I doubt that I could have squeezed one more thing into the weekend. No wonder I haven't recovered yet!

Sunday, October 21, 2012

spurred to action

Rhinebeck post tomorrow, but I am simply too tired tonight. It was a crazy weekend, though I did make it to the wedding on time, or at least pretty close to on time. All that driving and dancing wore me out, and then there were today's activities...

It happened again at church this morning. My assigned reading was from Deuteronomy 7, and included the following:
He will love you and bless you and increase your numbers. He will bless the fruit of your womb, the crops of your land—your grain, new wine and olive oil—the calves of your herds and the lambs of your flocks in the land he swore to your ancestors to give you.
This was clearly a divine nudge that we needed to get that dang ram out with the ewes, because otherwise there would be no lambs to bless!

So this afternoon we did just that, but it is not as simple as opening a gate and letting him in. First we needed to separate him from the other ram lambs, trim his hooves, check his general health, get a coat on him (to keep his fleece clean) and put the marking harness on—never a simple job, as we cannot recall from year to year which way all those straps go.

Once we had him in order, it was time to do the same thing for all the ewes, with the exception of putting a marking harness on them. We want to make sure that everyone is in fine condition for the rigorous duties ahead, and their fleeces are protected as much as possible from the marking crayon.

All was set, we released the lot and... they proceeded to ignore each other.

The ram is in the front staring off into the distance; you can see the blue marking harness around his shoulders. The ewes are through an open gate, so he could get to them if he wanted to. For the moment, he clearly doesn't want to.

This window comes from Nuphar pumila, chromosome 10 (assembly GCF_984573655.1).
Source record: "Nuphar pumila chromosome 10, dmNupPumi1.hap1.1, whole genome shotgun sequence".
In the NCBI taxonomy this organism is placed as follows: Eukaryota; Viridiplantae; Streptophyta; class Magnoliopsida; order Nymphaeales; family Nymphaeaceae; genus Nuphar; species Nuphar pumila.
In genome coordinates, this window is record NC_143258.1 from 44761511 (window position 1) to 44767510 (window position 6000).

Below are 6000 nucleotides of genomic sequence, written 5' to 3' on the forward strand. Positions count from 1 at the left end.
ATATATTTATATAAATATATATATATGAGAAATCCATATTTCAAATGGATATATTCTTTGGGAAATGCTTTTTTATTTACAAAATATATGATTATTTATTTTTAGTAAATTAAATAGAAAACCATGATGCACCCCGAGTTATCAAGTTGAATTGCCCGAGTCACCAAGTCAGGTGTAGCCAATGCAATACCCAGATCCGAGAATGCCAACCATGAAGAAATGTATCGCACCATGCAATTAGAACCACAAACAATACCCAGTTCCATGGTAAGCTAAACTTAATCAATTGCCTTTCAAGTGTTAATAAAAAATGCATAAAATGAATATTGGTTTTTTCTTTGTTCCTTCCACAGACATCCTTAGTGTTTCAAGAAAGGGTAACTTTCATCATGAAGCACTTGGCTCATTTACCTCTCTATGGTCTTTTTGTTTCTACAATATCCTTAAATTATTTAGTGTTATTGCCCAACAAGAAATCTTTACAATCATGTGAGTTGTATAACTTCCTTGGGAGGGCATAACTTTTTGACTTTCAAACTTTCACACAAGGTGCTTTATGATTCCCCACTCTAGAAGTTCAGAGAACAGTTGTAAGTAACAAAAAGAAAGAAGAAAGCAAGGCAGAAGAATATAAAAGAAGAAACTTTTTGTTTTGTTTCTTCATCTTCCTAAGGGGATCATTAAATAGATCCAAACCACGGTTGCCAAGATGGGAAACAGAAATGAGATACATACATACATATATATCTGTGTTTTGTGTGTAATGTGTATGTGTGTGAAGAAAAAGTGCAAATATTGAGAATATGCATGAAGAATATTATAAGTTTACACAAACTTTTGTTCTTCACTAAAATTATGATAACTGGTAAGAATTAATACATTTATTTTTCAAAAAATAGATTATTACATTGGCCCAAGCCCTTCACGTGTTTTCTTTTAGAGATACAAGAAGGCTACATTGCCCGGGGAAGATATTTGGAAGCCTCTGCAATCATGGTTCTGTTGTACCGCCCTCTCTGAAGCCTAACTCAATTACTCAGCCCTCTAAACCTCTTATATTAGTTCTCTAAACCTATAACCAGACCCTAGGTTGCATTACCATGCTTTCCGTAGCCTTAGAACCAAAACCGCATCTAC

My father will be happy to know that he finally has a name, however. He is officially Leonidas, Leo for short, though my LSH says the ram would prefer to be known as Loverboy. Let's hope he lives up to his nickname in short order.

In other news... my wonderful second son turned 14 today. (Lucky boy got to do farm work on his birthday!) It is such a joy to see what a terrific young man he is turning into. No one tells you that the babies are cute and cuddly and all, but it is just as much pleasure to watch them growing and developing into their own unique persons.

Thursday, October 18, 2012

down to the wire

Remember the project that was severely misplaced at the Fibre Fallout a few weekends ago? (I can't bring myself to say lost; even with the passage of time, it is too traumatic a thought.)

I started the project, somewhat at the last minute, when it came to light that Coopworth is the featured breed at the Skein and Handmade Item Competition at Rhinebeck this weekend. Coopworth is the breed that we raise on the farm but unfortunately we Coopworth breeders didn't find out this critical fact until almost too late! We did our best to marshall our forces and present a strong showing. A few of the hand-spun skeins will feature wool from our farm (but not spun by me). Other breeders, including Robin, are entering their own hand-spun wool.